Tag Archives: Communication Skills

Can You Spot A Liar?

Link to Video

The theme of this TED-Talks video was “How to Spot a Liar”. Pamela Meyer begins this lesson by pointing out something very obvious, yet vital to making her point. Everyone in the audience is a liar, and not only that, but everyone in existence is as well. She then goes into describing what lying really is and why we all do it. Lying is a way to bridge the gap between who you wish you were and who you actually are, one’s fantasy versus reality. But if we all do it, is there really one fool proof way to spot a lie? Maybe not, but there are definitely subconscious aspects of a liar’s body language and communications skills that are easy to spot if you know what to look for. For example, when telling a lie, people tend to overcompensate for myths that are commonly believed about lying. People tend to look more intensely into other people’s eyes while lying instead of looking away. They also tend to go into more description than someone who is telling the truth, and also be more still rather than fidgety.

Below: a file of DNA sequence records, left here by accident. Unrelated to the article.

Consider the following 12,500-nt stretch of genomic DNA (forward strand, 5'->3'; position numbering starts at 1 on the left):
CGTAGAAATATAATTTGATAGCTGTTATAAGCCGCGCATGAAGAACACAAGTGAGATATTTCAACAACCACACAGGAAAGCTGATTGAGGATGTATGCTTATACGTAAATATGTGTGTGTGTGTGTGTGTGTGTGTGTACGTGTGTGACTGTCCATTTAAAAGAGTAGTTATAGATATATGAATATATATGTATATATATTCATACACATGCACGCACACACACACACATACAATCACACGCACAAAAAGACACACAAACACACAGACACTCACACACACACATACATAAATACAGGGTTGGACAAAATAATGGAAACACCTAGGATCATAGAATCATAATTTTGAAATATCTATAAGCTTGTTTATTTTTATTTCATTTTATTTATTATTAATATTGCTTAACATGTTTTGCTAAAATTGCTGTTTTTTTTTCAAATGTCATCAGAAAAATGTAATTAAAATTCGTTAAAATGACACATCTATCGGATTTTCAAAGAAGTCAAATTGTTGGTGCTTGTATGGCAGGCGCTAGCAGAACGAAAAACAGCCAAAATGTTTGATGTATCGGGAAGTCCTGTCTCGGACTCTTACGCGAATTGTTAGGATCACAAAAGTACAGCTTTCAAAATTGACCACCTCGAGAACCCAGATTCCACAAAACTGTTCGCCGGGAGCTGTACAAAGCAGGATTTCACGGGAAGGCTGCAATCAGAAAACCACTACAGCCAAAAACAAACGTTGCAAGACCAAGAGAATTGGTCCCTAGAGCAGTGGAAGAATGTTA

It’s actually ironic, because while talking about common subconscious signs in body language that a liar may exhibit, Pamela Meyer is also portraying certain subconscious communications skills that she uses to keep us interested in what she is saying. She uses hand gestures, voice qualities and visual aids to keep the audience entertained. Let’s take a smaller section of the video for example, time=11:39 through time=12:00, and analyze the speakers communication skills. Notice that while she is talking, the presenter is moving her hands in an outward, circular motion with her palms facing up. This gesture creates an inviting atmosphere that makes her seem more knowledgeable and trustworthy to the audience, and as a result, they are more likely to agree with what she is saying rather than question it. In addition to this, the speaker uses the word “we” instead of “you” or “they”. This puts the listeners under the impression that the presenter is on the same side as they are and deals with the same struggles that they do when it comes to this topic. This change in her wording makes her seem friendlier and less accusatory, prompting the audience to believe the points she’s making more easily. Also during this time, the speaker uses a visual aid to make her point more clearly to the audience. She shows an image of a smile known as the “duping delight” that a person may express after getting away with a lie. This helps keep the audience interested and connected with what she is talking about, especially since she leaves the topic of this specific smile open ended, saying they would return to it shortly with the use of some videos. All of these aspects came together to form an all-around inviting and trustworthy atmosphere where the audience was easily drawn in.